They came. They hacked. Of the 23 teams formed, about 18 walked away from South by Southwest Hackathon with working demos.
The South by Southwest (SXSW) Hackathon — held March 14 – 15 at TechSpace in Austin — was a great opportunity for developers, hackers and tech enthusiasts to innovate within the music, film, virtual and augmented reality space. As part of the team of IBM Blockchain experts that provided support at the hackathon, I got to speak with dozens of individuals about blockchain applications. I was impressed with the team members behind MusiCube, who chose to embark upon the first ever blockchain hack at SXSW — and they chose The Linux Foundation’s Hyperledger Fabric to do it.
Though I originally thought 24 hours seemed short, it turned out that the contestants really could produce something awesome in that time frame. I think everyone who participated will look back on the experience satisfied at how much they learned and accomplished.
As someone who works with blockchain every day, it was a great opportunity to look at the technology from a different perspective. It turned out that many of the contestants didn’t know that much about blockchain or how it works and were unsure how to apply to such a wide variety of fields, especially because there aren’t many examples of its use in these industries yet. However, even though the technology is very new and business leaders are still investigating use cases for it in their respective industries, the team members behind MusiCube were ready to be trailblazers and use the cutting-edge Hyperledger Fabric technology in their project.
See my previous blog and how Hyperledger Fabric enables blockchain solutions.
Incorporating blockchain in MusiCube
In MusiCube, blockchain was used to control access to digital content. To unlock a unique augmented reality experience, users signed up providing personally identifiable information. The experience involved having consumers hold their phones up to a side of Merge VR’s HoloCube, each of which would offer a different song. Later, the MusiCube team could expand beyond music to allow artists to offer up access to music videos and posters in augmented reality depending on which side of the cube was in view.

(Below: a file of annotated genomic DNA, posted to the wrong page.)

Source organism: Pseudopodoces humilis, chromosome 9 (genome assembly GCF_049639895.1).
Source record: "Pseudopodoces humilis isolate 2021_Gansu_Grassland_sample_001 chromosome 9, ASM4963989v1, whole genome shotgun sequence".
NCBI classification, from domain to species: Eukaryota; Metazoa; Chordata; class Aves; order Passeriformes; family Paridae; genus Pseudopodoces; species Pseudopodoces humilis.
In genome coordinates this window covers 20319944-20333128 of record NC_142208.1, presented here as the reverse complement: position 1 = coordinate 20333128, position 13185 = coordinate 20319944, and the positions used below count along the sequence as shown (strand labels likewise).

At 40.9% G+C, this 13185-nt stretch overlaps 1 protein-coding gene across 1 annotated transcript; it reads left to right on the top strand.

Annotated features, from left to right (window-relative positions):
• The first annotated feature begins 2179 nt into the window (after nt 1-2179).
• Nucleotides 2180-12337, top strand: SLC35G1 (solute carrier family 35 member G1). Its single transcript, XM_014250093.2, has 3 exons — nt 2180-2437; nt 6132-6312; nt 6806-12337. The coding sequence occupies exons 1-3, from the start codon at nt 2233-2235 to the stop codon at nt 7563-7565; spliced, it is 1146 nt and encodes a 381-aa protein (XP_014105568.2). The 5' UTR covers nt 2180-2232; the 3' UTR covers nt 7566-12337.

By harnessing the power of blockchain, the team could lock away the personally identifiable information of consumers, including metadata about how long someone was staying engaged with a music track, examining a poster or watching a video. This data could be used by record labels or artist teams to obtain insights into the resonance of their content.
Wrapping things up
The final demos drew a large crowd of SXSW attendees. Badged access kept crowds manageable but every team was engaged with eager onlookers who wanted to see what the last 24 hours of development had produced. The whole event wrapped up with smiles all around and excitement for things to come. Check out the list of winners.
Though blockchain is still germinating in music, film, virtual and augmented reality, I strongly believe that it will play a big role in the future of these industries. As people learn more about the technology and begin to understand its capabilities, we’ll see new ideas and applications emerge into this space. Next year’s hackathon is a long way off, but I’m already excited about the possibilities.
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